Thursday, October 16, 2014

Quoted :: The 13 Clocks by James Thurber

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I know it's no shock that we are constantly on the hunt for new-to-us authors and books to try out for our read-aloud time. I would be remiss if I didn't make sure that the twelve people that read my blog didn't know about The Read-Aloud Revival Podcast put together by Sarah at Amongst Lovely Things. She has had a wonderful crew of writers and educators come through - Andrew Pudewa, Melissa Wiley, Heidi from Mt. Hope Academy - and my wish list on Amazon as well as my library hold list has grown considerably due to the book recommendations dished out on each episodes.

The book above, The 13 Clocks, was one recommended by Heidi and we recently picked it up at the library. We're about half-way through the book - the jury is still out on what I think of it. It's definitely odd. However, there have been some quotable gems from the book that I have flagged as we've read. One such in the first chapter describing the problem the Duke had with his clocks not working goes something like:
The clocks were dead, and in the end, brooding on it, the Duke decided he had murdered time, slain it with his sword, and wiped his bloody blade upon its beard and left it lying there, bleeding hours and minutes, its springs uncoiled and sprawling, its pendulum disintegrating.
And the alliteration in this sentence - something that came up just this week in N1's essentials class at Classical Conversations:
At the sign of the Silver Swan, in the town below the castle, where taverners, travelers, taletellers, tosspots, troublemakers, and other townspeople were gathered, he heard of Saralinda, loveliest princess on all the thousand islands of the ocean seas.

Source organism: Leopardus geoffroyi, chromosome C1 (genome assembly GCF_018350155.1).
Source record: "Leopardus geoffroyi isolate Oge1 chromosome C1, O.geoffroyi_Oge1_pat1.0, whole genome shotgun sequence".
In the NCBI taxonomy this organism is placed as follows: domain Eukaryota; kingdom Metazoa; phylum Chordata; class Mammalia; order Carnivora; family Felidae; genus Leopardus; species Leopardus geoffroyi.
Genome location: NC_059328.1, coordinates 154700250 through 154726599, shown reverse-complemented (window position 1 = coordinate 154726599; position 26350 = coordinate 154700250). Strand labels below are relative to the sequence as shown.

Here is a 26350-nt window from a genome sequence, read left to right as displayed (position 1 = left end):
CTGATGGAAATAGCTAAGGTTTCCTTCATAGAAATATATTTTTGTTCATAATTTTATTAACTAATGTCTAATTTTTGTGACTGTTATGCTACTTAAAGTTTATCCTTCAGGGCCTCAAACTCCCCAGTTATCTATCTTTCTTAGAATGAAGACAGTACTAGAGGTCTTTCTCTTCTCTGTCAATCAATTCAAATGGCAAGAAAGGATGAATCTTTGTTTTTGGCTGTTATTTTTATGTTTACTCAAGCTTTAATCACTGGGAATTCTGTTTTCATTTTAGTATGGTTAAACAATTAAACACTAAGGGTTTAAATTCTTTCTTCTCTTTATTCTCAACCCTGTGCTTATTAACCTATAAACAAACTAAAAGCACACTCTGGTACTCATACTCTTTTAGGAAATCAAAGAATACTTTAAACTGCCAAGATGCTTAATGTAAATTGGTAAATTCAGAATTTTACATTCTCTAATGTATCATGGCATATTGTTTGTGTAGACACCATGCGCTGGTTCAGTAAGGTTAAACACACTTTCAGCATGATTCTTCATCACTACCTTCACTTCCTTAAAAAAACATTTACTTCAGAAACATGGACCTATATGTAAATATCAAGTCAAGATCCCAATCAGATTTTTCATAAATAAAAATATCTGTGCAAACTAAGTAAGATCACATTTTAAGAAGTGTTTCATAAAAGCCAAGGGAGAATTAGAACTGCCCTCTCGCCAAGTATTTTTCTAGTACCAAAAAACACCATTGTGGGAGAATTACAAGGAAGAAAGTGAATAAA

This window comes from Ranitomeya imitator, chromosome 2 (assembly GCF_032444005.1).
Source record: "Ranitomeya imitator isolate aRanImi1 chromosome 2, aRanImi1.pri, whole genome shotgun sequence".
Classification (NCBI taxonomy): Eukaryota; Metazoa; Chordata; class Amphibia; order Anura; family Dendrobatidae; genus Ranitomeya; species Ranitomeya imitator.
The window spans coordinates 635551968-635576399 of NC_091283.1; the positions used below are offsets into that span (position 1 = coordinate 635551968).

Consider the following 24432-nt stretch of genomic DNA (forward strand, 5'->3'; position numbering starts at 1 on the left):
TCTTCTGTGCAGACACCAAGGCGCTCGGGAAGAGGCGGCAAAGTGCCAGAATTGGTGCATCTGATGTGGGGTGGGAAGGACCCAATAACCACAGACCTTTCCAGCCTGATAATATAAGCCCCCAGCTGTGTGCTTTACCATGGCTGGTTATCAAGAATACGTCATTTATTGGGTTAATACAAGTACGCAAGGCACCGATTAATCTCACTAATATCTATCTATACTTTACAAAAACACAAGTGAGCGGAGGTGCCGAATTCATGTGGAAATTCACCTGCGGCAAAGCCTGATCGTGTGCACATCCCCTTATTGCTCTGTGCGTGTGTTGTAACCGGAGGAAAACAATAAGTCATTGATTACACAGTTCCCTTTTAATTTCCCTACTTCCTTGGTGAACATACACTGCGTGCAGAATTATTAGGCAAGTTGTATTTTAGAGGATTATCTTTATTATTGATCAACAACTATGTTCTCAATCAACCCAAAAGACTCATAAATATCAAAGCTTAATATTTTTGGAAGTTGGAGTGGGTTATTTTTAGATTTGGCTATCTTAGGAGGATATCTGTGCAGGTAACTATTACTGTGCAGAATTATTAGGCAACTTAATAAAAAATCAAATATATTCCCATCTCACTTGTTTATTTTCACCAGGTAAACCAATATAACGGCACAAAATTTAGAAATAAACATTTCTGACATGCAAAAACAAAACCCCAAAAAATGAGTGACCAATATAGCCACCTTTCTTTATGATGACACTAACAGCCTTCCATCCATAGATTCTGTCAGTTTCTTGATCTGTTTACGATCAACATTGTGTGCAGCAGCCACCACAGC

More word play and alliteration that I just loved:
The brambles and the thorns grew thick and thicker in a ticking thicket of bickering crickets. Farther along and stronger, bonged the gongs of a throng of frogs, green and vivid on their lily pads. From the sky came the crying of flies, and the pilgrims leaped over a bleating sheep creeping knee-deep in a sleepy stream, in which swift and slippery snakes slid and slithered silkily, whispering sinful secrets.
And a simile that just made me laugh:
The traveler vanished, like a fly in the mouth of a frog...
: )

Hopefully I remember to report back on whether this book was a winner or not, but some of these quotes were too good not to write down to remember.

And as a bonus, a photo of a studious girl working on her math test. We do do other things besides just read aloud here. : )

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4 comments:

  1. Cute pictures! :-)

    The only thing I ever remember reading by Thurber is a short story--"The Catbird Seat." I've seen this book around. Your quotes intrigue me!

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    1. We finished it on Friday - I’m not going to lie. It was WEIRD. I’m not sure I’d recommend it as a story, but the literary devices he used throughout were fabulous - especially his alliteration. That maybe made it worth the time spend. It was a super quick read. When we got to the end I also learned that James Thurber also wrote “The Secret Life of Walter Mitty” which is one of Travis’ favorite films and also quite quirky. I may have to hunt that book down as well and see how it compares to the movie. : )

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  2. A Read-Aloud Revival? Yah! More books!! All 12 of us are glad you still post here. :-)

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    1. Ha! Thank you Tami - you made me laugh. : )

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Thanks for commenting!